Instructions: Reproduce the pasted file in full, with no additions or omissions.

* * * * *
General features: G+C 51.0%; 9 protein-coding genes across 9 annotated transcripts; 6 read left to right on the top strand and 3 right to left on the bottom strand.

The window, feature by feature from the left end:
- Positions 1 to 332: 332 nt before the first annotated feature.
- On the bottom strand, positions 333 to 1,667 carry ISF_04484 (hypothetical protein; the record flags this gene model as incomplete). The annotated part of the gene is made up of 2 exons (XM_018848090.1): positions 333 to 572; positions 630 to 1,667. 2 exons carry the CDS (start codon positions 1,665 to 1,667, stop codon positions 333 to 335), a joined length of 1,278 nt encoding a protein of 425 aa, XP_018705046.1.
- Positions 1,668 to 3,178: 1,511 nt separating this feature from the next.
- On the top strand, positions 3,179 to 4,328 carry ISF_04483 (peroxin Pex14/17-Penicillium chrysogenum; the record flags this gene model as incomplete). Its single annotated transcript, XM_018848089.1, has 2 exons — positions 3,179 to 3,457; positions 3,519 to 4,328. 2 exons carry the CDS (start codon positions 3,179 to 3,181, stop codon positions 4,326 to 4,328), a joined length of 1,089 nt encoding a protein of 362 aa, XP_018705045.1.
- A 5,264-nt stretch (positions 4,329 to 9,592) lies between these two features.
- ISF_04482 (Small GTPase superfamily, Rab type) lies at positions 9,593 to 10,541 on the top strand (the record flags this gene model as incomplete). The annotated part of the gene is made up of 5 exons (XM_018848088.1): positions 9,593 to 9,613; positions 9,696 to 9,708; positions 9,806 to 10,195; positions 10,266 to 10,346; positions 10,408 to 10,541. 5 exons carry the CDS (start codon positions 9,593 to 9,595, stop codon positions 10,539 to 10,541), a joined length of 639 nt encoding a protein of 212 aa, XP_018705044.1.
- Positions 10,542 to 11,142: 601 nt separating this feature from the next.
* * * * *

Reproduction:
General features: G+C 51.0%; 9 protein-coding genes across 9 annotated transcripts; 6 read left to right on the top strand and 3 right to left on the bottom strand.

The window, feature by feature from the left end:
- Positions 1 to 332: 332 nt before the first annotated feature.
- On the bottom strand, positions 333 to 1,667 carry ISF_04484 (hypothetical protein; the record flags this gene model as incomplete). The annotated part of the gene is made up of 2 exons (XM_018848090.1): positions 333 to 572; positions 630 to 1,667. 2 exons carry the CDS (start codon positions 1,665 to 1,667, stop codon positions 333 to 335), a joined length of 1,278 nt encoding a protein of 425 aa, XP_018705046.1.
- Positions 1,668 to 3,178: 1,511 nt separating this feature from the next.
- On the top strand, positions 3,179 to 4,328 carry ISF_04483 (peroxin Pex14/17-Penicillium chrysogenum; the record flags this gene model as incomplete). Its single annotated transcript, XM_018848089.1, has 2 exons — positions 3,179 to 3,457; positions 3,519 to 4,328. 2 exons carry the CDS (start codon positions 3,179 to 3,181, stop codon positions 4,326 to 4,328), a joined length of 1,089 nt encoding a protein of 362 aa, XP_018705045.1.
- A 5,264-nt stretch (positions 4,329 to 9,592) lies between these two features.
- ISF_04482 (Small GTPase superfamily, Rab type) lies at positions 9,593 to 10,541 on the top strand (the record flags this gene model as incomplete). The annotated part of the gene is made up of 5 exons (XM_018848088.1): positions 9,593 to 9,613; positions 9,696 to 9,708; positions 9,806 to 10,195; positions 10,266 to 10,346; positions 10,408 to 10,541. 5 exons carry the CDS (start codon positions 9,593 to 9,595, stop codon positions 10,539 to 10,541), a joined length of 639 nt encoding a protein of 212 aa, XP_018705044.1.
- Positions 10,542 to 11,142: 601 nt separating this feature from the next.